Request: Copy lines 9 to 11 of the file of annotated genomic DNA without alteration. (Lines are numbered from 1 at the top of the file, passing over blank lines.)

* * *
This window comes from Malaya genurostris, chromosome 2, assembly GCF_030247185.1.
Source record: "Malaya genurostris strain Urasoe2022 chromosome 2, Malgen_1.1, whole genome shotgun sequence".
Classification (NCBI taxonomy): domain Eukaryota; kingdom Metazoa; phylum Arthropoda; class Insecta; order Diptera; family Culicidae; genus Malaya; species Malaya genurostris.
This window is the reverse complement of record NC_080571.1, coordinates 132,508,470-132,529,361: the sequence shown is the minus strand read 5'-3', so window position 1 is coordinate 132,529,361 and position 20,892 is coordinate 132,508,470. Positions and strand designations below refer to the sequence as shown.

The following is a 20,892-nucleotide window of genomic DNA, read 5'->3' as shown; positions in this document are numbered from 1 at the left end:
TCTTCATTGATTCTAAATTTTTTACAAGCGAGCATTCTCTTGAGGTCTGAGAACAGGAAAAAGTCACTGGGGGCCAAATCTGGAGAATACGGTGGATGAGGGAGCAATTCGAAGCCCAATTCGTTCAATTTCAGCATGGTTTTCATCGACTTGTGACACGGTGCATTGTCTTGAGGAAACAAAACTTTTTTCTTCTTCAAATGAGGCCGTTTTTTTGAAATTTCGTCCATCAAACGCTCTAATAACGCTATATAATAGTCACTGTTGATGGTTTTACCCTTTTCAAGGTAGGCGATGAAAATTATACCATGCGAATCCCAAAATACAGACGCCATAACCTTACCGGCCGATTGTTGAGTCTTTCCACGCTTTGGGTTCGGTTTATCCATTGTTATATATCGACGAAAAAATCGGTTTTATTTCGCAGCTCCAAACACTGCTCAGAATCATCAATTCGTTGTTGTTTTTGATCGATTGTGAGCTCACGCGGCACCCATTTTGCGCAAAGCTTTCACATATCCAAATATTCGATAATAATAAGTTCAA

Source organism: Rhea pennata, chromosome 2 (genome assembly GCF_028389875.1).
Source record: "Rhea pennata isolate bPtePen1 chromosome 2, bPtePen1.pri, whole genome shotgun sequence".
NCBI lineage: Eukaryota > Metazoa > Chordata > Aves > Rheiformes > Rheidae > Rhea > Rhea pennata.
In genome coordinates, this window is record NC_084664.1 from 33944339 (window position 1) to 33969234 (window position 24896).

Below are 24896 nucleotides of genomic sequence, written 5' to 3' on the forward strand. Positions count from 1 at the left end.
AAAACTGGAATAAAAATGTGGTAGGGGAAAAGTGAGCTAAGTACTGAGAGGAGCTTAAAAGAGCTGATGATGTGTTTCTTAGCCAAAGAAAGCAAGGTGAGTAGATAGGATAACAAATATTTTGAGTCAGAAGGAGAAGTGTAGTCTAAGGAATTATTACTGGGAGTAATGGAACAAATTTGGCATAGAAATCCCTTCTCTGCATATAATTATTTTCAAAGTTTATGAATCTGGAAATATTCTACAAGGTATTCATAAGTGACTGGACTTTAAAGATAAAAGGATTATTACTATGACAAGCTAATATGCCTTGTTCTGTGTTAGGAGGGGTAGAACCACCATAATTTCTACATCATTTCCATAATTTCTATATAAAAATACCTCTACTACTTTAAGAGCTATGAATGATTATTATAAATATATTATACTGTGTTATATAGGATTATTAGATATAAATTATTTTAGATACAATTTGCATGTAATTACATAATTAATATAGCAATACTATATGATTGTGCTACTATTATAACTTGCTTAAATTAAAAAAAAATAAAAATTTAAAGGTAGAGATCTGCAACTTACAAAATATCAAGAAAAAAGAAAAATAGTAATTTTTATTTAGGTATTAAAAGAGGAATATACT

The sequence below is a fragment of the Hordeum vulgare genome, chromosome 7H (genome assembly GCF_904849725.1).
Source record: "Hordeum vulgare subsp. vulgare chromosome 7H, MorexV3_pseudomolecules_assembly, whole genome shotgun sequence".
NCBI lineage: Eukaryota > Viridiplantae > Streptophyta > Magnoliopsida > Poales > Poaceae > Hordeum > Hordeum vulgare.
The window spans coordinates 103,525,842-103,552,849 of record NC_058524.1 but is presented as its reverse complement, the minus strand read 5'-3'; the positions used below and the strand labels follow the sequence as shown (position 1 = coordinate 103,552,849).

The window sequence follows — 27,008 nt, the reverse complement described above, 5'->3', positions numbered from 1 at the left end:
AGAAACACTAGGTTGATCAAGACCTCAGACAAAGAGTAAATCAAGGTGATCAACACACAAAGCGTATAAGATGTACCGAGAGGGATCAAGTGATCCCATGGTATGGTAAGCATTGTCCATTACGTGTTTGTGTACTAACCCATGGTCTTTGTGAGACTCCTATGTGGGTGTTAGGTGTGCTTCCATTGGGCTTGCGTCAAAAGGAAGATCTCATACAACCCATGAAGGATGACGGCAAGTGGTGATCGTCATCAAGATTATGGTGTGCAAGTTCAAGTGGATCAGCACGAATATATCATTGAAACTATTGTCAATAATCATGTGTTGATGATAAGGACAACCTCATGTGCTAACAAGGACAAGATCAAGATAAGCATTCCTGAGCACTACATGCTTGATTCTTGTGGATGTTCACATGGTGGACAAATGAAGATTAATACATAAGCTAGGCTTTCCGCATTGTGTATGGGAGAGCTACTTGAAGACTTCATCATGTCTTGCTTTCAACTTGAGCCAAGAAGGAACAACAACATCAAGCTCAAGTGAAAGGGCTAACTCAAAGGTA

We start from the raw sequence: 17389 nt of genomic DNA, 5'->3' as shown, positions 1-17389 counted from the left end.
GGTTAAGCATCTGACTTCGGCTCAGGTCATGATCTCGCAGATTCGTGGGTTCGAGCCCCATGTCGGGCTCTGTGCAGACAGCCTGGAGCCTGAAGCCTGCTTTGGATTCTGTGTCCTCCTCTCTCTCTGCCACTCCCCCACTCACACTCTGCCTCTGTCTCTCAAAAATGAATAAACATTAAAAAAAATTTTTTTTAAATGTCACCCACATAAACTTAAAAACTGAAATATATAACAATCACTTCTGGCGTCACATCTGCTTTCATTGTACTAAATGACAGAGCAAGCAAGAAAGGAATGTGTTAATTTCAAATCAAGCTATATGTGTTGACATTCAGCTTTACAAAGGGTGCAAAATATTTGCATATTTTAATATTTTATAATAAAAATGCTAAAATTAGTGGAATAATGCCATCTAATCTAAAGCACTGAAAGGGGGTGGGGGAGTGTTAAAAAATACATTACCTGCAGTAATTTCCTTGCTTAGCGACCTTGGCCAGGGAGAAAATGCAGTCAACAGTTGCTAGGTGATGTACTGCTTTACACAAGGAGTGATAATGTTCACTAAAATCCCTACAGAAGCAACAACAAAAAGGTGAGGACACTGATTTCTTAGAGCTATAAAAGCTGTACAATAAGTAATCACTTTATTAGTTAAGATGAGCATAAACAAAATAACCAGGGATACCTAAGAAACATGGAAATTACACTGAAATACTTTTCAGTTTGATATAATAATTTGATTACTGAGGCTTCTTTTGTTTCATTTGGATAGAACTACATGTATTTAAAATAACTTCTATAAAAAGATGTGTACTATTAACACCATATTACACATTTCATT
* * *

NCBI lineage: Eukaryota > Metazoa > Chordata > Aves > Rheiformes > Rheidae > Rhea > Rhea pennata.
In genome coordinates, this window is record NC_084664.1 from 33944339 (window position 1) to 33969234 (window position 24896).

Below are 24896 nucleotides of genomic sequence, written 5' to 3' on the forward strand. Positions count from 1 at the left end.